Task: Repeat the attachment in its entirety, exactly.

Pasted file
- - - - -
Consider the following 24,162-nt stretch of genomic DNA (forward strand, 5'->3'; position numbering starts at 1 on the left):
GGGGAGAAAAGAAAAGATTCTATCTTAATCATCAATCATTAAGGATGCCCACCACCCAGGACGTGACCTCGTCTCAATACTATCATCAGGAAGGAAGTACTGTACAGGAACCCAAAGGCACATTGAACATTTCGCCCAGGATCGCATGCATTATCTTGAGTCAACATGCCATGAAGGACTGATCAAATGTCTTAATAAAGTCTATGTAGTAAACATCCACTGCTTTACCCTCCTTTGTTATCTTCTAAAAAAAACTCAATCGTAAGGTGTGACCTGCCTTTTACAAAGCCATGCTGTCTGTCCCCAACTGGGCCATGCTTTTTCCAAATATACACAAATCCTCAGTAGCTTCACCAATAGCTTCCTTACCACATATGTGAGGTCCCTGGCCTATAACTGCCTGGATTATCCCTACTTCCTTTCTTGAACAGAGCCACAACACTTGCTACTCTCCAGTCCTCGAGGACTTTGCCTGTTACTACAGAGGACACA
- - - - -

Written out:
Consider the following 24,162-nt stretch of genomic DNA (forward strand, 5'->3'; position numbering starts at 1 on the left):
GGGGAGAAAAGAAAAGATTCTATCTTAATCATCAATCATTAAGGATGCCCACCACCCAGGACGTGACCTCGTCTCAATACTATCATCAGGAAGGAAGTACTGTACAGGAACCCAAAGGCACATTGAACATTTCGCCCAGGATCGCATGCATTATCTTGAGTCAACATGCCATGAAGGACTGATCAAATGTCTTAATAAAGTCTATGTAGTAAACATCCACTGCTTTACCCTCCTTTGTTATCTTCTAAAAAAAACTCAATCGTAAGGTGTGACCTGCCTTTTACAAAGCCATGCTGTCTGTCCCCAACTGGGCCATGCTTTTTCCAAATATACACAAATCCTCAGTAGCTTCACCAATAGCTTCCTTACCACATATGTGAGGTCCCTGGCCTATAACTGCCTGGATTATCCCTACTTCCTTTCTTGAACAGAGCCACAACACTTGCTACTCTCCAGTCCTCGAGGACTTTGCCTGTTACTACAGAGGACACA